Artist: Aesthetic Perfection
Album: 'Til Death
Release Date: February 11th, 2014
Aesthetic Perfection fans prepare to be challenged! Everyone else prepare for something a little unusual in their new release 'Til Death, which is their fourth full length release. The Los Angeles group’s latest work is a bit different to the sort of EBM/industrial sound you may be expecting! It is softer, lighter higher vocals and romantic lyrics permeate throughout most of the album. It’s a bit surprising!
“Happily Ever After Starts” off with a militaristic funereal stomp, all rat-a-tat drums and wailed vocalisations, which inevitably lead to the cyber-punk shouts a’la Marilyn Manson et al.
“Antibody” has a very Imperative Reaction EBM synth work vibe, squishing in with lovey-dovey emotive lyrics over a bass driven grind. This new, more electro-pop vocal direction in "Lights Out" (Ready to Go)is a mad-scientist crusade into funky maniac squelches, with the vocals alternating between crystal clear- almost boy-band esque pitch-perfect harmonics and emo-screams, (but with much more hostile and/or bittersweet lyrics “I kinda like how loving you was so horrible...”) alternating with these cyberpunk screeches punctuating this new melodic sweetness.
Vocal style and lyrics remain yin and yang in “Death Rattle, This song has an early Nine Inch Nails (Pretty Hate Machine era) vibe to it, with these idiosyncratic nice/nasty vocals underpinning the modern, graveyard misfit ethos.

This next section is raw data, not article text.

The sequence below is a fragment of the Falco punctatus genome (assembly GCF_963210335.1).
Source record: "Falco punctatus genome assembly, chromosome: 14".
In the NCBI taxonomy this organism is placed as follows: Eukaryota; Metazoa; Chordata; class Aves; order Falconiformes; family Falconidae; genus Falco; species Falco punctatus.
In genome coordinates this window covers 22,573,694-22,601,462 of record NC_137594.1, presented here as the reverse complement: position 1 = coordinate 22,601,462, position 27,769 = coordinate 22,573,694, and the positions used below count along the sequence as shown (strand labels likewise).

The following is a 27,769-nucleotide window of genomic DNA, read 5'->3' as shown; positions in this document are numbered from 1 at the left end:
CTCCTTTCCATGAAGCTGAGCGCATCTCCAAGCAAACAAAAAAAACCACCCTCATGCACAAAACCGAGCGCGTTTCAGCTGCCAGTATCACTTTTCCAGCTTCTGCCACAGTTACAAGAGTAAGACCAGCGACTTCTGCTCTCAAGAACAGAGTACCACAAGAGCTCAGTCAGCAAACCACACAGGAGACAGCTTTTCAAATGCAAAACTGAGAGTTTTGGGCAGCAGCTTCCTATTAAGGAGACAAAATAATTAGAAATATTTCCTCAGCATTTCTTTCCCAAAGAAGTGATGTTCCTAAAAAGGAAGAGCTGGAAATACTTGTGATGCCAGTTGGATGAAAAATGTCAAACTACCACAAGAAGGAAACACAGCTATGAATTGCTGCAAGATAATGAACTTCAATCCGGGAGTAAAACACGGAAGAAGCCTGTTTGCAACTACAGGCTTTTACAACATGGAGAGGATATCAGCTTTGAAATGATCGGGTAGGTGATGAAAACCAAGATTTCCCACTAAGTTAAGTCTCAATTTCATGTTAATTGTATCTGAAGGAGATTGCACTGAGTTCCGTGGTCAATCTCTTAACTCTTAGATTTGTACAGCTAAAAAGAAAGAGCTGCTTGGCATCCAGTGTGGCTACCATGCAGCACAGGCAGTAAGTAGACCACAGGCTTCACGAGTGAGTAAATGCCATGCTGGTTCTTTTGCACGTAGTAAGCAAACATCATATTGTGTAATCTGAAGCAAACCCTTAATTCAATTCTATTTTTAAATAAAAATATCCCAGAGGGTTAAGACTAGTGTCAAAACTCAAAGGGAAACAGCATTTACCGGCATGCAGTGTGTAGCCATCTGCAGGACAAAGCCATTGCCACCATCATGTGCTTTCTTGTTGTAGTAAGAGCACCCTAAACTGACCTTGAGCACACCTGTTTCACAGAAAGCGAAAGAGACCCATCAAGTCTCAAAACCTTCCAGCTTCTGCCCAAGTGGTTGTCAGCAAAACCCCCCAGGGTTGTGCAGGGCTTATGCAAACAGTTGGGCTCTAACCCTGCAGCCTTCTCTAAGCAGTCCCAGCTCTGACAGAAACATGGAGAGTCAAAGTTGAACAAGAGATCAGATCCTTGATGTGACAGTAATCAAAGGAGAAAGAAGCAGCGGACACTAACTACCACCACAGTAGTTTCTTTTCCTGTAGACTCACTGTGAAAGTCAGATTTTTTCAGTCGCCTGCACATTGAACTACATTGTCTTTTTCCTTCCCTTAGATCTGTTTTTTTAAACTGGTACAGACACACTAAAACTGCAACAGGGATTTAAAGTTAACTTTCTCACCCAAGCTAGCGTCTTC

“Big Bad Wolf” has a lot of yeah-yeahs and ooh-ohhs, darkly soppy romanticism oozing from every heartfelt refrain. Harmonic high-pitched crooning becomes Corey Taylor like growls along a single vocal slide, quite confusing! The upper register vocals seem to oscillate somewhere between Alkaline Trio and Linkin Park
“Oh Gloria” brings in some noisier elements and “The Dark Half” has a fat and funky groove, a hammer-horror-esque monster-stomp with a bit more attitude, clearly gearing up for "The New Black" which, to my ear, has taken the ironic step of sounding very hellektro-industrial while simultaneously taking a lyrical swipe at it! The ballsier sound clearly has something to say regarding the unilateral state of contemporary aggrotech.
It’s almost as if Daniel Graves is attempting to serve as counterpoint to all the aggressive fury on the scene at the moment, but when you’ve been in the game for night on fifteen years, you need be constrained by no-one’s preconceptions but your own!
The new sound is controversial, the edges are much softer than earlier works and the emotional content is cranked up. He seems to be deliberately and confrontationally counterpointing what is expected of him - yes, it may infuriate some, but he knows what he’s doing. It’s a gauntlet, either you will hate this new sound or it throws off your constraints and preconceptions and prepare to be surprised. Many of those fans with narrower tastes may not find what they’re looking for on this album, much of it, save “The Dark Half ” is a much smoother, introspective affair, but it is skilfully rendered and nothing if not controversial, moving and explorative, and maybe there is room in the scene for something a bit, well, nice! No-one is forcing you to listen and if you want a barrage of unrelenting harshness, there are plenty of other artists out there who can provide it! It finishes on a haunting, heartbreaking note with “Lovesick” an appropriate goodbye to an unexpected album!
Take a listen: Big Bad Wolf
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